Thursday, 4 November 2010

Votes for Prisoners - A possible loophole?

The government's apparently reluctant surrender to the European Court of Human Rights on the issue of voting rights for prisoners has led to the usual unhelpful debate. Most noticeable has been the tangling together of two quite separate issues - whether or not giving votes to prisoners is a Good Thing, and whether or not the European Court of Human Rights (not, in this instance, the EU) has or should have the jurisdiction to impose its view on a supposedly sovereign Parliament. As is often the case, how one answers the first question tends to influence one's view of the latter; but they really are entirely distinct.

As it happens, I think it is perfectly reasonable in principle that the punishment of imprisonment should be accompanied by the loss of voting rights. It can be argued that allowing prisoners to vote would have pragmatic advantages - for example, helping to keep the incarcerated in touch with normal civil society, or giving inmates an opportunity to influence the policies of the government, which directly impact on their lives inside jail. I don't agree: for me, the inability to vote reminds prisoners of their debt to society and reminds the rest of the citizenry that the vote is something to be cherished; something bound up with being free. In any case, the deprivation is far less onerous than the deprivation of liberty.

It's an argument worth having. The trouble, here, is that we are not being allowed to decide this question for ourselves, through normal democratic processes. Instead, an international court, sitting in another country, has taken it upon itself to oversee the constitutional settlement of a sovereign state. Yet there's nothing in the wording of the Convention - which is concerned with individual human rights, not the technicalities of electoral systems - that implies any such right in the Court. Its decision here represents an obvious instance of juridical empire building.

A Parliament that has any pretensions to sovereignty ought, at the very least, to be able to decide its own composition, and the nature and extent of the franchise that elects it. It has been depressing to watch ministers, including David Cameron himself, wring their hands, express distaste and lament their inability to act. Do they really have no option but to implement the ECHR judgement? David Allen Green thinks that this may be a case of the Coalition government making illiberal noises to disguise a liberal policy change. In support of this, he claims that the government could choose to derogate from the European Convention on this issue. Unfortunately it's not so simple. Under Section 15, derogation from specific articles or stipulations is only allowed on grounds of an "emergency affecting the life of the nation" - a justification invoked by the last government when passing some of its anti-terror laws. The only way to break this particular article would be to ditch the Convention (and the Human Rights Act) altogether, a drastic step that, post-Lisbon, would also entail detaching ourselves from the European Union. Of course, there are many who would like nothing better. But that would be a drastic step to take merely to exclude serving convicts from the electoral process.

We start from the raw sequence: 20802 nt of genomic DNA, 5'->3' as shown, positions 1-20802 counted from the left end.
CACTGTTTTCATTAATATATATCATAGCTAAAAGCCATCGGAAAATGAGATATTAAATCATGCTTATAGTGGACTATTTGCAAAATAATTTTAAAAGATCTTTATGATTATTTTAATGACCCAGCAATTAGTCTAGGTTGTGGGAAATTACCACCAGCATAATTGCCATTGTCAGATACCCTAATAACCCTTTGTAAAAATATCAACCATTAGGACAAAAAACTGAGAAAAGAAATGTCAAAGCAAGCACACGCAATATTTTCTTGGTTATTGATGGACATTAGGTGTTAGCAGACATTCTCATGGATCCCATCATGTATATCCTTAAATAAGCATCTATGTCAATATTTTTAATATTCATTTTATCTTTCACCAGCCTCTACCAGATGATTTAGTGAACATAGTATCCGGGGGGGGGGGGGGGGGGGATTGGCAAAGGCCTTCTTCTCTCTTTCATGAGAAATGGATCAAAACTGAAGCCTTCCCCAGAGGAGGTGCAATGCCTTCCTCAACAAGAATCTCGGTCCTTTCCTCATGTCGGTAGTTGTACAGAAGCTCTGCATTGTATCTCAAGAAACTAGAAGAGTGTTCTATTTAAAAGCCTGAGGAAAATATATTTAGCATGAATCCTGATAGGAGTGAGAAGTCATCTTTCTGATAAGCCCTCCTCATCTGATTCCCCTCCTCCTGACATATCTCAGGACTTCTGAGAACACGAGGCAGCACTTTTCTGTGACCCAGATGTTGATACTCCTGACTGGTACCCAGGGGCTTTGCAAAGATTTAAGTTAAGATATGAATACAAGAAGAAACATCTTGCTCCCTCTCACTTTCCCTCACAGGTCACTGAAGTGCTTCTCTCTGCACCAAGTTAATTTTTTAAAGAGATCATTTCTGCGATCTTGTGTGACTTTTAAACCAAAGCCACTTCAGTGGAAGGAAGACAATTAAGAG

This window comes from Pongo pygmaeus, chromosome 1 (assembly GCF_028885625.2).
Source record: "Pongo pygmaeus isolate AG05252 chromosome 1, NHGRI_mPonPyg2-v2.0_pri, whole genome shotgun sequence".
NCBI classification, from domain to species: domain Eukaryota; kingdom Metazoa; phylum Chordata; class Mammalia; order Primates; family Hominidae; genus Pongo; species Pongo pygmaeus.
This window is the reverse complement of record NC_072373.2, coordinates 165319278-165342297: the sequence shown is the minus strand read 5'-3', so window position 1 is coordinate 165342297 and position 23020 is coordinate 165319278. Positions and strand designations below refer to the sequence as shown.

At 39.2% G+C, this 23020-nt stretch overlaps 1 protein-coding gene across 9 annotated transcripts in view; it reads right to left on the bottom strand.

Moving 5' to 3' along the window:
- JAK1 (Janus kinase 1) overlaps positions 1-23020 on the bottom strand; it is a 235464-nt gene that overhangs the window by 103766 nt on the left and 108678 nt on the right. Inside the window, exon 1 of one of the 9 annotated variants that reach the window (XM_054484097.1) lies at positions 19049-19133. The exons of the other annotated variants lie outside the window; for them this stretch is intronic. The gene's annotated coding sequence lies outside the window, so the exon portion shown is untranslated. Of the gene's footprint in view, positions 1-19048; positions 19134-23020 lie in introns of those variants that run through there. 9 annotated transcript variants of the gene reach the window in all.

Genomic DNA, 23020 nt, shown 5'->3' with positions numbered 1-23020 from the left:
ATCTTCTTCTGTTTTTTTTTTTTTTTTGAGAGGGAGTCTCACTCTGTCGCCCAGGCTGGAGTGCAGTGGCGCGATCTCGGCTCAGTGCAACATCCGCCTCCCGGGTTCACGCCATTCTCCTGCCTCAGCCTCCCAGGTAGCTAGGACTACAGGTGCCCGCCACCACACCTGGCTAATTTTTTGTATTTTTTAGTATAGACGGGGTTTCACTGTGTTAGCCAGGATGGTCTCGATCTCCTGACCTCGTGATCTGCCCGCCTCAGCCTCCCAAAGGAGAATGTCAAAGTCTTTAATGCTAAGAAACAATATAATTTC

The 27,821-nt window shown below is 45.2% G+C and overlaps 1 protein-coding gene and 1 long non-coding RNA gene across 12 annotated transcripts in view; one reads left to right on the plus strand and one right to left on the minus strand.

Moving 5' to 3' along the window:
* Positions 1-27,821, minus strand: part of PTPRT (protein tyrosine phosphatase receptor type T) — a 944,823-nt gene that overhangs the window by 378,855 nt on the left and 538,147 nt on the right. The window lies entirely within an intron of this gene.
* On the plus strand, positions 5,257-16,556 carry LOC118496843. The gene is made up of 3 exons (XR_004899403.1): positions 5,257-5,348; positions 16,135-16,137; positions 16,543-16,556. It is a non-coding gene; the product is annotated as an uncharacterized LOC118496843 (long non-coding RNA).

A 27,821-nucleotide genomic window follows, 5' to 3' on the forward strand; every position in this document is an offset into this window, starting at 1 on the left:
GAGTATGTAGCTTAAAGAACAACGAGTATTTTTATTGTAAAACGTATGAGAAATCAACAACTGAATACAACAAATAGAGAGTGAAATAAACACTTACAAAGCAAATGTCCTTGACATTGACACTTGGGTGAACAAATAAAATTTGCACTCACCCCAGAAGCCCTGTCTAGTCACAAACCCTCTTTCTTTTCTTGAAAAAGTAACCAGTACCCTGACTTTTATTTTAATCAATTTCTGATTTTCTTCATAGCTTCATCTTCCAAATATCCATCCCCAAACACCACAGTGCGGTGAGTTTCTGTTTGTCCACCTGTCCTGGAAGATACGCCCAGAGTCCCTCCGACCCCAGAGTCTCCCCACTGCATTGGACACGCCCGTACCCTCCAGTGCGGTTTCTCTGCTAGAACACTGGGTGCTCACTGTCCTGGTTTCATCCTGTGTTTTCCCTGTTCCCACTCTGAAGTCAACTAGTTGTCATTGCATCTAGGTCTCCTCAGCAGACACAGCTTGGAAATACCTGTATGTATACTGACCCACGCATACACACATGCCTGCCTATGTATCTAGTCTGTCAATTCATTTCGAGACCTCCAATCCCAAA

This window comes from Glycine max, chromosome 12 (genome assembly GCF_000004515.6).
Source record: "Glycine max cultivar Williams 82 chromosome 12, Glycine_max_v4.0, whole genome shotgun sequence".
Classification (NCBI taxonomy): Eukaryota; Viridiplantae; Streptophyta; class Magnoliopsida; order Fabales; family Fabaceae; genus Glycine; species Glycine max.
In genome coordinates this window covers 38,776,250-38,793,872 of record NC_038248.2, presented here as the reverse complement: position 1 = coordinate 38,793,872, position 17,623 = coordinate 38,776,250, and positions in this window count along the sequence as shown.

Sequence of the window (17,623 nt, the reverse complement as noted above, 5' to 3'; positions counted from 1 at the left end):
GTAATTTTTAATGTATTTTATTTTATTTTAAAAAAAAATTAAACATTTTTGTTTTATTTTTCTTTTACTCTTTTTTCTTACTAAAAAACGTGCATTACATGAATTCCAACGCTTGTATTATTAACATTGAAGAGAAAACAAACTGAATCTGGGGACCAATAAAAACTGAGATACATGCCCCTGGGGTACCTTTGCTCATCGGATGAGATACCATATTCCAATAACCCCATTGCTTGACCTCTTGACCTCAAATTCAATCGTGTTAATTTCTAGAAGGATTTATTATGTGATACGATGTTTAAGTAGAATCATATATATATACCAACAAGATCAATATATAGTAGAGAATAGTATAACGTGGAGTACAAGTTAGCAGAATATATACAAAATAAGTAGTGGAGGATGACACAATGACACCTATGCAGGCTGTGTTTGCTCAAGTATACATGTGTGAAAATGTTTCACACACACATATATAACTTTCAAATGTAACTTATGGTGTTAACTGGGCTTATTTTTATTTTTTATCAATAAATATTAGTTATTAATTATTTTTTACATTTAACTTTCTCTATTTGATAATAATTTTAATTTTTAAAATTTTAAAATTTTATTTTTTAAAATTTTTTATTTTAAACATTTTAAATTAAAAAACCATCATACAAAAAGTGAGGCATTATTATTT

I've been reading, and scratching my head over, the 2005 judgement that caused all the trouble, Hirst v UK. (Hirst being the unpleasant and seemingly unrepentant killer whose champagne celebration of the announcement has turned many stomachs over the last couple of days.) I haven't been impressed. It strikes me, as it struck the several dissenting judges, as fundamentally flawed (or, to use DAG's favourite word, "misconceived"). The reasoning within it is embarrassingly bad. That's slim comfort to the government, though, or to the many members of the public who disagree with the jailbird franchise. The decision stands, however illogical it may be. The court may have exceeded any reasonable definition of its powers, but since it is the ultimate authority as to what its powers are, there is nothing that can overrule it (short of an amendment to the Convention itself, agreed by all 47 signatory nations - as Charon QC pointed out in a Tweet). The government could refuse to abide by the ruling, refuse to amend the law or pay any compensation that may be awarded in future to voteless convicts. But that would be bad for the rule of law, to which British governments have always paid great lip-service.

Or they could look for a loophole. I think I've found one.

First the bad reasoning. As the dissenting judges point out, the peculiarity of the provision being contested (Section 3 Protocol 1 of the Convention) is that it does not, unlike the rest of the Convention, confer individual rights. It does not say, as it might have done, that "Citizens shall have the right to vote unless legitimately deprived by a court of law", or anything of the kind. It merely says that there shall be free elections, by secret ballot, to enable the expression of "the opinion of the people in the choice of the legislature". It does not specify, nor attempt to specify, who shall be given the vote. Logically, if prisoners are to be included in "the people", why should legally resident aliens be excluded? Or children? Or, indeed, members of the House of Lords, who also don't get to vote in elections to the House of Commons? A sixteen year old in work and paying taxes - admittedly a rarer creature than used to be the case - has a greater part in civil society than a prisoner serving life.